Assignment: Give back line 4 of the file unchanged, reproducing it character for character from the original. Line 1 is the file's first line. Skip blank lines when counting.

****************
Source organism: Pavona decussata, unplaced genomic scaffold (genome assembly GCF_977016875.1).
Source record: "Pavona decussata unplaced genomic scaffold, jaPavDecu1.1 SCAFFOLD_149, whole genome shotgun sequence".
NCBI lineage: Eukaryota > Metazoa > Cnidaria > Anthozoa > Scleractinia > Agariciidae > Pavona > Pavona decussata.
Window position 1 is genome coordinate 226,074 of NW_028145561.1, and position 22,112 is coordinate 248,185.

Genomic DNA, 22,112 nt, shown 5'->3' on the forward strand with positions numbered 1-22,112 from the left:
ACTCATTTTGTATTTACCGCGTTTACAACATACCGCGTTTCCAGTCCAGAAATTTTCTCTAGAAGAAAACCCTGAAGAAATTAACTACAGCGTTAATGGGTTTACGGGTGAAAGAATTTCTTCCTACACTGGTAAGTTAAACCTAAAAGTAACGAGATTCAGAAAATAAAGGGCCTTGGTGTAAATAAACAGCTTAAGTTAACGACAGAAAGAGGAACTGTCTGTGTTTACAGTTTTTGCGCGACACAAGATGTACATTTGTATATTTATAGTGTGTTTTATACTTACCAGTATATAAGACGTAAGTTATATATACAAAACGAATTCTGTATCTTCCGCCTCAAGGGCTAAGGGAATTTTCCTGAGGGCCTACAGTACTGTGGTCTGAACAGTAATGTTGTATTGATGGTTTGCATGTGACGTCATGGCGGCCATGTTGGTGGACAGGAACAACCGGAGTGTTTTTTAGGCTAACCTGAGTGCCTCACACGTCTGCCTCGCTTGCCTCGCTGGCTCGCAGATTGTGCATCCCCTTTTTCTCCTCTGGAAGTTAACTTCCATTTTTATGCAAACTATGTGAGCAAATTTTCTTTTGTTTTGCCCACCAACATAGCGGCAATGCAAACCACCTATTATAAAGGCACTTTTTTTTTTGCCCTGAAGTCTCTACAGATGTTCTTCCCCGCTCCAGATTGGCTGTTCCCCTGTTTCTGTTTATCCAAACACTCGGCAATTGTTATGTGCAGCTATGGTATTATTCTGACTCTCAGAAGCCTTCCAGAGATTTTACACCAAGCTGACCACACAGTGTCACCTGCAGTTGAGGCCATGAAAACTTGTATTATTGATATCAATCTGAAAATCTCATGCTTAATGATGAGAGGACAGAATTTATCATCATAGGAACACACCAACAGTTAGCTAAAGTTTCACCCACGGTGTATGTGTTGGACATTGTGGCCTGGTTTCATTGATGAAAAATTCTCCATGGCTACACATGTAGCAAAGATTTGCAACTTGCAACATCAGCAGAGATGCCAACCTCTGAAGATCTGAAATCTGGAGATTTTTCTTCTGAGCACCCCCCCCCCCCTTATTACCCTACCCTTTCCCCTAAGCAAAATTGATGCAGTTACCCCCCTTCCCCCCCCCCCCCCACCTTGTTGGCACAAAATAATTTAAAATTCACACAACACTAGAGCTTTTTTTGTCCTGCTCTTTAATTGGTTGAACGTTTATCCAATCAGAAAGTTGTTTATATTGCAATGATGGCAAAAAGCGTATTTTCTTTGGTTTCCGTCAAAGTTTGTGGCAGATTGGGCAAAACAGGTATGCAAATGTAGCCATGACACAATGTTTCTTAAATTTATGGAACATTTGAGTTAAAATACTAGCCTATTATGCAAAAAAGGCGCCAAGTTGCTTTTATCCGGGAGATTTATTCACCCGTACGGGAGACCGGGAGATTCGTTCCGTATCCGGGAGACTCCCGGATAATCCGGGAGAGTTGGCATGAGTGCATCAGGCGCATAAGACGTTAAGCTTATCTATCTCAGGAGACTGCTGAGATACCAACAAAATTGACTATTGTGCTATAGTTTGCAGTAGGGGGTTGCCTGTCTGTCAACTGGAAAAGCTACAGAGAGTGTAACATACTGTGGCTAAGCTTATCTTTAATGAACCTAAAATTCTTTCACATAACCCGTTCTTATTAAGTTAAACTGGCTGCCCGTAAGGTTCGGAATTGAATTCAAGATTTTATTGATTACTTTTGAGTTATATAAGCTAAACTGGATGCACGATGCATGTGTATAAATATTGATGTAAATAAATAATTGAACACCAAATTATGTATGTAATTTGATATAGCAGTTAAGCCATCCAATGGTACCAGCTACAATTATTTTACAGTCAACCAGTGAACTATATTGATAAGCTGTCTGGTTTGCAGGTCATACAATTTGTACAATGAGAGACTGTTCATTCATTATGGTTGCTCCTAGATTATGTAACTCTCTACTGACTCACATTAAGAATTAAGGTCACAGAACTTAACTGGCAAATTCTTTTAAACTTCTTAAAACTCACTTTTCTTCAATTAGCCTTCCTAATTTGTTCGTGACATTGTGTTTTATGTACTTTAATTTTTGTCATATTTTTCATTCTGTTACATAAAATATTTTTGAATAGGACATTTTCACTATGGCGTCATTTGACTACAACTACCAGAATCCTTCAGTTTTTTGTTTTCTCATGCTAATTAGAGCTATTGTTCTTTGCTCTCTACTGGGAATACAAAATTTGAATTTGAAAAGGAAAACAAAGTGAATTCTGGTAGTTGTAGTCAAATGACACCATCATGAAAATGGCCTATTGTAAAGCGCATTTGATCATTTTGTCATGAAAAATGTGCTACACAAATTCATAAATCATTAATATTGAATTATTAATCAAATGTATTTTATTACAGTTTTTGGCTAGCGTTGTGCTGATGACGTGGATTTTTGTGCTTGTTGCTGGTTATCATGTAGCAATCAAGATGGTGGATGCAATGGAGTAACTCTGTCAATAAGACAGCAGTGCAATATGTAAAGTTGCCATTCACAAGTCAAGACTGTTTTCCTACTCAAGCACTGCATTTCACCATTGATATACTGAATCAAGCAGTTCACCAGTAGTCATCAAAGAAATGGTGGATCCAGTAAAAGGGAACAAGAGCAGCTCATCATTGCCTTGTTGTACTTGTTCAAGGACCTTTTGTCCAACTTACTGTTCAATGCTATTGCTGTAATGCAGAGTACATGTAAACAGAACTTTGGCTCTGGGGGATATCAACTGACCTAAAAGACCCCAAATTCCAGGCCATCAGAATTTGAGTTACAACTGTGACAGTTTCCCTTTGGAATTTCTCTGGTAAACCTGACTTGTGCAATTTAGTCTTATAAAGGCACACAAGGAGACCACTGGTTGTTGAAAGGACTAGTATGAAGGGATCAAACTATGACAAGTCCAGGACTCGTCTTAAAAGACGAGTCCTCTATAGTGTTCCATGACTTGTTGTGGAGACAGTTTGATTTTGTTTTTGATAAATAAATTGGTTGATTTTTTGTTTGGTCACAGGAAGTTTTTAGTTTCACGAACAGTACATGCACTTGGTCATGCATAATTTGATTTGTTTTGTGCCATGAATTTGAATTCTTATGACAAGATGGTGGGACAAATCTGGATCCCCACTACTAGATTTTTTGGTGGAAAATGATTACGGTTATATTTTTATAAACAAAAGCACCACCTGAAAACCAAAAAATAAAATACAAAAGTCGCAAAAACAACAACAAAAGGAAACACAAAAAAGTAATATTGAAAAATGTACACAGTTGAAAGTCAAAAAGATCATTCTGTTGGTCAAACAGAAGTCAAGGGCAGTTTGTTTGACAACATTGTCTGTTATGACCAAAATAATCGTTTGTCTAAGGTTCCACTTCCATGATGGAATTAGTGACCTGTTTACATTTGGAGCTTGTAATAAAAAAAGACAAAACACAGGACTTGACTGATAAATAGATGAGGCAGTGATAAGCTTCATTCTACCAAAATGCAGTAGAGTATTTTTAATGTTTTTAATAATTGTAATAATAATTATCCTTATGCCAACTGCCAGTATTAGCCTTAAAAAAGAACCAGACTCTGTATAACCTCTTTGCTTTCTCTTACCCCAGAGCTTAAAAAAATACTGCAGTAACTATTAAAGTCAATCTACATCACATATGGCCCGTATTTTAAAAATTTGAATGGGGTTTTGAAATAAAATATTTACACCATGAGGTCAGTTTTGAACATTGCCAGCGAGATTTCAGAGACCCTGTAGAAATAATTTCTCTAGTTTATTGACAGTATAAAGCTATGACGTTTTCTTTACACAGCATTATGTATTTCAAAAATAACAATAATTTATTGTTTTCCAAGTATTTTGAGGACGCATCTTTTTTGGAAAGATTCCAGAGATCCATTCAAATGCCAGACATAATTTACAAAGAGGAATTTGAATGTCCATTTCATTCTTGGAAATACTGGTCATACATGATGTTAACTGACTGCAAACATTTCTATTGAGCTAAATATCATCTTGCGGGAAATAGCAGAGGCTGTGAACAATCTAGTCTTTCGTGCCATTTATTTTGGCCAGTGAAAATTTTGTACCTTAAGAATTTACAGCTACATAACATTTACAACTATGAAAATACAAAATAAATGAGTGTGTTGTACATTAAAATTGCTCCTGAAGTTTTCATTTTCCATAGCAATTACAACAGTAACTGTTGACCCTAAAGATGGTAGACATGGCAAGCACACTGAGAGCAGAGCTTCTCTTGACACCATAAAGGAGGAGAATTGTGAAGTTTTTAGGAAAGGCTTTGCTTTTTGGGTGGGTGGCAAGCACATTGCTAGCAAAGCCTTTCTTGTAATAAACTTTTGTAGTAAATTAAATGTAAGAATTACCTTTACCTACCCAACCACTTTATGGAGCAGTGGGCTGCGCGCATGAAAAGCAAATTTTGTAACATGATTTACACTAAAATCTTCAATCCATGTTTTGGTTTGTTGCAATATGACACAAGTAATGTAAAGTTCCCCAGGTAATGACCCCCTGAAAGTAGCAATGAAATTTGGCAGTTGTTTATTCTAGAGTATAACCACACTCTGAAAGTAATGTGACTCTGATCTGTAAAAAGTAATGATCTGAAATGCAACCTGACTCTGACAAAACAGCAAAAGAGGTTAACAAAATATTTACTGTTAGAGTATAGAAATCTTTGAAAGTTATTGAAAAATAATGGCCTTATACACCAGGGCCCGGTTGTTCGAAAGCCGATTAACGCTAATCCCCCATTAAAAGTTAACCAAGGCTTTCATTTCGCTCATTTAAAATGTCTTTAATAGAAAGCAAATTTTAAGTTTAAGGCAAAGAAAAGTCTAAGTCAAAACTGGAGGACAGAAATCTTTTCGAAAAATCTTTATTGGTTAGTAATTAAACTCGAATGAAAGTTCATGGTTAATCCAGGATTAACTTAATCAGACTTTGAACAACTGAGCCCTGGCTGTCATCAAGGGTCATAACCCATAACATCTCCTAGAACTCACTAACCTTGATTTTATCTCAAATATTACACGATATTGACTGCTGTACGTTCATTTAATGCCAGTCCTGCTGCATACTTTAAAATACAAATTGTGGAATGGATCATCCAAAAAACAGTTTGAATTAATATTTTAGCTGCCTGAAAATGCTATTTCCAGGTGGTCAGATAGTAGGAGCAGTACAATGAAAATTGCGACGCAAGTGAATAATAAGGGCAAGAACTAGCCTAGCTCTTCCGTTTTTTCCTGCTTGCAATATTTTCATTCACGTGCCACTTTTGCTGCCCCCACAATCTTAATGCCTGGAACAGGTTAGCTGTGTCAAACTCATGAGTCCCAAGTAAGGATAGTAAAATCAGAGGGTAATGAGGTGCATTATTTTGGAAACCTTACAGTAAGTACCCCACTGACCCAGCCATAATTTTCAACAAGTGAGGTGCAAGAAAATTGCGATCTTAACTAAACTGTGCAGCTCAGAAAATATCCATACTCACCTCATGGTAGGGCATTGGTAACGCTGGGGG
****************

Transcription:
Window position 1 is genome coordinate 226,074 of NW_028145561.1, and position 22,112 is coordinate 248,185.